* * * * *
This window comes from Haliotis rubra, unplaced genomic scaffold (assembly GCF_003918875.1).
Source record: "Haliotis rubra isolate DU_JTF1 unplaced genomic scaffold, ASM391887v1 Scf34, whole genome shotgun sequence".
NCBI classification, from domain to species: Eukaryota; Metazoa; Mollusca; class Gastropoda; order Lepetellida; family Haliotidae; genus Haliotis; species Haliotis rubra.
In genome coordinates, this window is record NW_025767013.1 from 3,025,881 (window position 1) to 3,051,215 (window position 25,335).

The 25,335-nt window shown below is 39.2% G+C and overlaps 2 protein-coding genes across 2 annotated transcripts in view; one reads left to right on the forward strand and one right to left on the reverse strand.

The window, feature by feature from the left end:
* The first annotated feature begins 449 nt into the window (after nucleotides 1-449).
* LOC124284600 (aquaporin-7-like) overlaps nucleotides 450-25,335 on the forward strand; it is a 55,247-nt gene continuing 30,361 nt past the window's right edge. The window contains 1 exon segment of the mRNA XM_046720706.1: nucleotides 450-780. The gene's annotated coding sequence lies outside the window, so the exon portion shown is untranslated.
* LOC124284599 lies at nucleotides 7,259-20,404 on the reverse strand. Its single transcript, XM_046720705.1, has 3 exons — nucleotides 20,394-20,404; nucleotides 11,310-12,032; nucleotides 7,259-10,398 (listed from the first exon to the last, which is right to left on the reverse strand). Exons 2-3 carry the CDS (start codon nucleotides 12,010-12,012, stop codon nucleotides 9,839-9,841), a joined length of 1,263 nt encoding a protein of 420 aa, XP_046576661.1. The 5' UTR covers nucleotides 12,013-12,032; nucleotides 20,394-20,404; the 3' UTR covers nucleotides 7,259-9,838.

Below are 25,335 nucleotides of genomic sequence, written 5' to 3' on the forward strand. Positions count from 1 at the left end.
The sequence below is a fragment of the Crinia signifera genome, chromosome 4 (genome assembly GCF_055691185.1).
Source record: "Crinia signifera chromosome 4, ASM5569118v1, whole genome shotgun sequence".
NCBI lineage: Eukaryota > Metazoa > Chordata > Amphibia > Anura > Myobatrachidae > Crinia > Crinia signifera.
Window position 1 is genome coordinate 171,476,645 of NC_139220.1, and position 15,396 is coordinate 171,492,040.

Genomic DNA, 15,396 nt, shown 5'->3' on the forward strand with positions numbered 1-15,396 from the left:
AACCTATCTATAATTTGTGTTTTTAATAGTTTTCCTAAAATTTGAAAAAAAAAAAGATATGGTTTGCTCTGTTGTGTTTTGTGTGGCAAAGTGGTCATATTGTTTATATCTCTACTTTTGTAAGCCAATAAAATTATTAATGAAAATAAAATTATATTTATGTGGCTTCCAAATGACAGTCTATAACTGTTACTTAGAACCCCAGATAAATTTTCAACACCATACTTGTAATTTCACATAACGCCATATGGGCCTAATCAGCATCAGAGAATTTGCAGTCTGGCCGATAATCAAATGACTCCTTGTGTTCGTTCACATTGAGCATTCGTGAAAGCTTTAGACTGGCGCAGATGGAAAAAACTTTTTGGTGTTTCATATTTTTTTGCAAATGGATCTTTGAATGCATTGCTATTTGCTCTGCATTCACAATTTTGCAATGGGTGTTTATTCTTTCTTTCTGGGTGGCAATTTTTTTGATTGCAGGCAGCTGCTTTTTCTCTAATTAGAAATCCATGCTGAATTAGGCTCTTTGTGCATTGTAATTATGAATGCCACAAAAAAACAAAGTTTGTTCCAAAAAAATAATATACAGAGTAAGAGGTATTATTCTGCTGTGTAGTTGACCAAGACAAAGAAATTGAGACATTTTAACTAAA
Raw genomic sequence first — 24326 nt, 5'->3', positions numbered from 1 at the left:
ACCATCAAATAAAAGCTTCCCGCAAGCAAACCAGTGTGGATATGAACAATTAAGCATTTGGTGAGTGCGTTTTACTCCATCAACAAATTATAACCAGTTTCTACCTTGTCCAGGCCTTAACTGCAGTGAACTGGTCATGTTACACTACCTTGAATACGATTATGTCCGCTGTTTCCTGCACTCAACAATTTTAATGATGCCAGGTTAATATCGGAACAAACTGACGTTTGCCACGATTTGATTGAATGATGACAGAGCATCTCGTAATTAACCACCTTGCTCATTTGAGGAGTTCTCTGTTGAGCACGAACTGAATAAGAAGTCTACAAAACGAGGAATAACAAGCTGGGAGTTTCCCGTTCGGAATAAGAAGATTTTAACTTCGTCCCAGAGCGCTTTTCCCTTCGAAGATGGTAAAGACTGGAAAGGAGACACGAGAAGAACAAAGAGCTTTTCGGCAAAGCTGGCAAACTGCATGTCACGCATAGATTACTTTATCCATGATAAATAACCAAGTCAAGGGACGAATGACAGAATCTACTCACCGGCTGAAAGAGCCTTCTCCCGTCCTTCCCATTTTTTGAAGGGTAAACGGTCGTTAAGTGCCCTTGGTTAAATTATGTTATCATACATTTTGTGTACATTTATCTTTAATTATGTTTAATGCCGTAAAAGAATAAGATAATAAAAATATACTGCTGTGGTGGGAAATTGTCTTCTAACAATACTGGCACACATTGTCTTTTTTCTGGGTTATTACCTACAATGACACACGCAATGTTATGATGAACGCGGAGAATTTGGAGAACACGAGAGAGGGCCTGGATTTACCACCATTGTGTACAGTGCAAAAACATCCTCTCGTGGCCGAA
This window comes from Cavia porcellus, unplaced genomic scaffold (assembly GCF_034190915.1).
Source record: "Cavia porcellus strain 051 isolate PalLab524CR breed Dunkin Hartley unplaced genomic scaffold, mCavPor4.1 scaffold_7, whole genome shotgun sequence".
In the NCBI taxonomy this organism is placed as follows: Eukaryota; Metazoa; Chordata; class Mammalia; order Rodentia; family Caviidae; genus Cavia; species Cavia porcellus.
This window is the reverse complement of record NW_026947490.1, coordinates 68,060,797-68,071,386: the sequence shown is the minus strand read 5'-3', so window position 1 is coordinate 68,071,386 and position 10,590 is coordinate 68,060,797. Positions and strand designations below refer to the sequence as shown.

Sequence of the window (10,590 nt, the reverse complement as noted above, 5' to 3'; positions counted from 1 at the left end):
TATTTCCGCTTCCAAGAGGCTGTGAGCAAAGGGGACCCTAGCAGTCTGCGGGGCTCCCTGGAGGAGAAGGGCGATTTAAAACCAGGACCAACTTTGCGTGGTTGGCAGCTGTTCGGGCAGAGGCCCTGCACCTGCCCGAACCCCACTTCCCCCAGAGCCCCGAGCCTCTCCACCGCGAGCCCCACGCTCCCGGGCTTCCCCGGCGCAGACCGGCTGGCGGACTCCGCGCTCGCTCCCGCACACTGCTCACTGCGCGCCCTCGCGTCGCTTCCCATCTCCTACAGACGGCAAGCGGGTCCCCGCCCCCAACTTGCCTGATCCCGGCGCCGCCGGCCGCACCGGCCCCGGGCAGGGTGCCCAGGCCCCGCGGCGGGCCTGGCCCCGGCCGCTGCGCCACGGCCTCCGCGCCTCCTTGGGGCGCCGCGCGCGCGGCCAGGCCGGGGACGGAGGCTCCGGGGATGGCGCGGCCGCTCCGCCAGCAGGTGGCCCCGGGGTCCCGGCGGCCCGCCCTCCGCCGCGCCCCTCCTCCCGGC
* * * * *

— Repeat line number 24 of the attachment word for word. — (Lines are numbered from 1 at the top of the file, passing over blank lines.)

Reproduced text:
TATTTCCGCTTCCAAGAGGCTGTGAGCAAAGGGGACCCTAGCAGTCTGCGGGGCTCCCTGGAGGAGAAGGGCGATTTAAAACCAGGACCAACTTTGCGTGGTTGGCAGCTGTTCGGGCAGAGGCCCTGCACCTGCCCGAACCCCACTTCCCCCAGAGCCCCGAGCCTCTCCACCGCGAGCCCCACGCTCCCGGGCTTCCCCGGCGCAGACCGGCTGGCGGACTCCGCGCTCGCTCCCGCACACTGCTCACTGCGCGCCCTCGCGTCGCTTCCCATCTCCTACAGACGGCAAGCGGGTCCCCGCCCCCAACTTGCCTGATCCCGGCGCCGCCGGCCGCACCGGCCCCGGGCAGGGTGCCCAGGCCCCGCGGCGGGCCTGGCCCCGGCCGCTGCGCCACGGCCTCCGCGCCTCCTTGGGGCGCCGCGCGCGCGGCCAGGCCGGGGACGGAGGCTCCGGGGATGGCGCGGCCGCTCCGCCAGCAGGTGGCCCCGGGGTCCCGGCGGCCCGCCCTCCGCCGCGCCCCTCCTCCCGGC